Literature Review, Surgical Tips, and Case Presentation | OPEN ACCESS DOI: 10.23937/2643-3885/1710080

Charcot-Marie-Tooth Disease: Updates in Diagnosis and Treatment Guidelines Pertaining to the Lower Extremity and Case Study

Jonathan Furmanek, DPM, HTL1, Amar Gulati, DPM2, Anissa Hashemi Awwal, DPM3, Fahd M Moeez, DPM, MBBS4, Prakash Panchani, DPM5, Caitlin Zarick, DPM6, Eugene Batelli, DPM7 and Paul Carroll, DPM8*

1Fellow, Associates in Medicine and Surgery Sports Medicine and Reconstructive Surgery Fellowship, Fort Myers, FL, USA

2Attending Physician, Progressive Feet, Arlington, VA, USA

3Attending Physician, Oasis Orthopedic and Spine Integrated Services, Glen Rock, NJ, USA

4Attending Physician, Foot Health Center, P.A., Cherry Hill, NJ, USA

5Attending Physician, Varni Foot & Ankle Care, Round Rock, TX, USA

6Attending Physician, Division of Podiatric Surgery, Medstar Washington Hospital Center, Washington, DC, USA

7Fellowship Director, Associates in Medicine and Surgery Sports Medicine and Reconstructive Surgery Fellowship, Fort Myers, FL, USA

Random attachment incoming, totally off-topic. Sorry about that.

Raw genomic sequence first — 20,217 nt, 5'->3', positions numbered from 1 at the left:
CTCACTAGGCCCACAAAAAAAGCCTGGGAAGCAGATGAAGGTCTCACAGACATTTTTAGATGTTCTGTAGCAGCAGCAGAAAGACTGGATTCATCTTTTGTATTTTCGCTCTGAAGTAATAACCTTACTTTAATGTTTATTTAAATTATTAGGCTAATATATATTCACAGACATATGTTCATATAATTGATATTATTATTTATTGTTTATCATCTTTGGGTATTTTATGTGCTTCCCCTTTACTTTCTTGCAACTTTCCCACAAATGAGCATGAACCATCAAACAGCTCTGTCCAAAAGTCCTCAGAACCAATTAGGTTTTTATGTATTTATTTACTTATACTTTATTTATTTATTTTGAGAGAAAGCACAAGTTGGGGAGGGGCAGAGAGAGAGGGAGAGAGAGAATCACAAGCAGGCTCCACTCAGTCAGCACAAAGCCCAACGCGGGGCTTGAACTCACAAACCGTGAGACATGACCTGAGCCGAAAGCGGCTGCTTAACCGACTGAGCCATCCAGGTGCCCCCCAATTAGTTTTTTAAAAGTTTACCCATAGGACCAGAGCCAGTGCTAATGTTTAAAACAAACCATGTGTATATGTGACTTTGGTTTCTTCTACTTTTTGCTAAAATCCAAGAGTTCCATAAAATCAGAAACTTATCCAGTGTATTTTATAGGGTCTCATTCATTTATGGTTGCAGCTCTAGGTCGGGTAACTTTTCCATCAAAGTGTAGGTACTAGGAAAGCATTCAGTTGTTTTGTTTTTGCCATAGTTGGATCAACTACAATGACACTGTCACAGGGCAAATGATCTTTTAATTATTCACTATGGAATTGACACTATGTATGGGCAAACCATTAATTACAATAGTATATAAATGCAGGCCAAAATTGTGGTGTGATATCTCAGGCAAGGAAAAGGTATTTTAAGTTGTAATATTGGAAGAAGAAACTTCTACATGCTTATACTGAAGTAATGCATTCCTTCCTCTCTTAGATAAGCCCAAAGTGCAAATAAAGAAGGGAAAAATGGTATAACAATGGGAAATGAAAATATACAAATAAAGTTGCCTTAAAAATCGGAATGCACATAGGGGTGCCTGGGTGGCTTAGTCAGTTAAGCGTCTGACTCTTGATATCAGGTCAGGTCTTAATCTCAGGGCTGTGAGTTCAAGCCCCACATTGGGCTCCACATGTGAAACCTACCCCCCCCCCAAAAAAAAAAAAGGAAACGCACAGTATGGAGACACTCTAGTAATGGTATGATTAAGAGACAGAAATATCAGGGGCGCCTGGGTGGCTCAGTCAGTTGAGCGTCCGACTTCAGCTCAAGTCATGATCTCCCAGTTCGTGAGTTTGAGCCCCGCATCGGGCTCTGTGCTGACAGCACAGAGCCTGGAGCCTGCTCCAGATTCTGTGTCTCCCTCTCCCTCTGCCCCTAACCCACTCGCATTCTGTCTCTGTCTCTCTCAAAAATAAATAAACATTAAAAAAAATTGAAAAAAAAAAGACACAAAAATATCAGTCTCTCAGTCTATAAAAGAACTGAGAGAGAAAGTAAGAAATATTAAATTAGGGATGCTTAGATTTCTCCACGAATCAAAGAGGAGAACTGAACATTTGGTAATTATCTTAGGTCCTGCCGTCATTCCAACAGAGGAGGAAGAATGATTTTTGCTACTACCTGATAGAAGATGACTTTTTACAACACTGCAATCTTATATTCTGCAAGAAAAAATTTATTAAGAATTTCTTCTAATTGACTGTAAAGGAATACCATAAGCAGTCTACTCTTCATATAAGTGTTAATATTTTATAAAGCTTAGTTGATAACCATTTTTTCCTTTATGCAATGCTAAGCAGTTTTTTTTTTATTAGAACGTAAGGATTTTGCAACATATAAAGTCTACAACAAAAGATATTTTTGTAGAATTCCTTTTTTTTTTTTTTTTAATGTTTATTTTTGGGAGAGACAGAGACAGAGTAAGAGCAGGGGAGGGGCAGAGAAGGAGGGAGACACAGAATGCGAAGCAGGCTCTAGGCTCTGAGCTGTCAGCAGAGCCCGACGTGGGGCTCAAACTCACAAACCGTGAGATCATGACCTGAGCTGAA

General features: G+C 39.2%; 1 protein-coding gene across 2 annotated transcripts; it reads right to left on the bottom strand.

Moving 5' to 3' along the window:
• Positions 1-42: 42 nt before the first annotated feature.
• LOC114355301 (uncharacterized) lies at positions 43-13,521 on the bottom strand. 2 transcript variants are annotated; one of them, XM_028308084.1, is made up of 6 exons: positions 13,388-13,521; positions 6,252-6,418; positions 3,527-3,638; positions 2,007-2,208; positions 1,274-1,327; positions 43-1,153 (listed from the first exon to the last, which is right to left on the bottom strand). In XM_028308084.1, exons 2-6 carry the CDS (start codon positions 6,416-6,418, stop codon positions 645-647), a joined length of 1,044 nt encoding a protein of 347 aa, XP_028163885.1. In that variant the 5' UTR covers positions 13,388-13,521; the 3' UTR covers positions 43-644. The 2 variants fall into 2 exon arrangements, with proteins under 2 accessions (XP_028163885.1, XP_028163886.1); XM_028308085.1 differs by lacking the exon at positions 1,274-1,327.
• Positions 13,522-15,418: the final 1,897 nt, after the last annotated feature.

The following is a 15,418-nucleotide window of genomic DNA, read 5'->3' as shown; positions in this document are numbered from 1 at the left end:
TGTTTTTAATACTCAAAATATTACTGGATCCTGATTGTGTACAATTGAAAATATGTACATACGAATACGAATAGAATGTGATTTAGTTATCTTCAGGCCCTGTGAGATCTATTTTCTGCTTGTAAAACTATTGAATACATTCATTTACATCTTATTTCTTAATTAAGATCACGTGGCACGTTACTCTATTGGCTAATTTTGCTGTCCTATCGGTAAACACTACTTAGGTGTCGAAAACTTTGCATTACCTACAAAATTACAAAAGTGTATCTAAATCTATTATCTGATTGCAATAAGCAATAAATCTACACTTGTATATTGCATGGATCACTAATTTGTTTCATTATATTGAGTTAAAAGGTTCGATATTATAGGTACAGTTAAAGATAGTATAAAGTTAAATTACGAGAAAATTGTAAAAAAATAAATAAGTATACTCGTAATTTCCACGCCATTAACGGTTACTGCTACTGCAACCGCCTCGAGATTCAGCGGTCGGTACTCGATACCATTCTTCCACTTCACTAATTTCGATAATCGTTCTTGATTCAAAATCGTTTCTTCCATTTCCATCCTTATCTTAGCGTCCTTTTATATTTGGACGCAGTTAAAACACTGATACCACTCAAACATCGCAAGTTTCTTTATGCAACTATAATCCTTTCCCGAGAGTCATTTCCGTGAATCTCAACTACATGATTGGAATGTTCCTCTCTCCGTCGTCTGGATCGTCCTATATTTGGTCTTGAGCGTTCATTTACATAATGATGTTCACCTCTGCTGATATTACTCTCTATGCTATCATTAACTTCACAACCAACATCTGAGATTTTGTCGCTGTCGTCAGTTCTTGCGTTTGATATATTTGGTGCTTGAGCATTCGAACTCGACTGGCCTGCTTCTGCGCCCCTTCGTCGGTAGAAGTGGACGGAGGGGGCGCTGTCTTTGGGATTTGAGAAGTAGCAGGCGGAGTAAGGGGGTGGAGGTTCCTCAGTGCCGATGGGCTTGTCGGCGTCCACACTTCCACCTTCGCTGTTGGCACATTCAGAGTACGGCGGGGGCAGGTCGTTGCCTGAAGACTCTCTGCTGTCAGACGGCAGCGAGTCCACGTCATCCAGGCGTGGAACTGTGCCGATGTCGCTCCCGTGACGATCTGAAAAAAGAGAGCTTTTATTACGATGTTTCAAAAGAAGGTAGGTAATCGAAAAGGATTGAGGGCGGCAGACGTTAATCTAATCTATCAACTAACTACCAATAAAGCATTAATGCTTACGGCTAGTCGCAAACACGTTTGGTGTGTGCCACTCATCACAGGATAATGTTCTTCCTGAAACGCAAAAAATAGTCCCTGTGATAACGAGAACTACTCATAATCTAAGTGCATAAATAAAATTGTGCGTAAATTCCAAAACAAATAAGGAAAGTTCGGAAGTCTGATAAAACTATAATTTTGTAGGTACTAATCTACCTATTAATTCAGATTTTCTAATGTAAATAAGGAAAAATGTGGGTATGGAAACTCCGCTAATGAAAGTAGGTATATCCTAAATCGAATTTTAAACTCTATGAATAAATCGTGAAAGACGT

8Attending Physician, Division of Podiatric Surgery, Medstar Franklin Square Medical Center, Baltimore, Maryland, USA


Diagnosis and treatment of Charcot-Marie-Tooth (CMT) can present as a challenging issue. Several published studies have demonstrated the complexity of diagnosis and treatment with an increasing role of genetics in diagnosis. The goal of this review is to contribute an updated and concise overview to the limited body of literature. This review elaborates on the published data with regard to discussing the presence of CMT disease and manifestation of various foot and lower extremity deformities including reported treatment along with presentation of a single case report. In our review, CMT demonstrated a greater incidence of foot deformities such as pes cavus and claw toes. A reduction in normal walking ability due to progressive muscle weakness, starting from the intrinsic muscles and moving to the extrinsic muscles of the leg, was reported in the lower extremity. CMT has shown to severely impact quality of life both physically and psychologically. Genetic screening is playing an ever-increasing role in the diagnosis of CMT; however, electromyography (EMG) and nerve conduction velocity (NCV) still play a heavy role in diagnosis. Surgical treatment is discussed in depth along with a treatment algorithm. More research is warranted in regard to genetic screening, diagnosis, prevention, and treatment of the various sequela to improve the quality of life for those with CMT.


CMT, Gait analysis, Hereditary Motor and Sensory Neuropathy (HMSN), Foot drop, Pes cavus, Cavovarus, Claw toes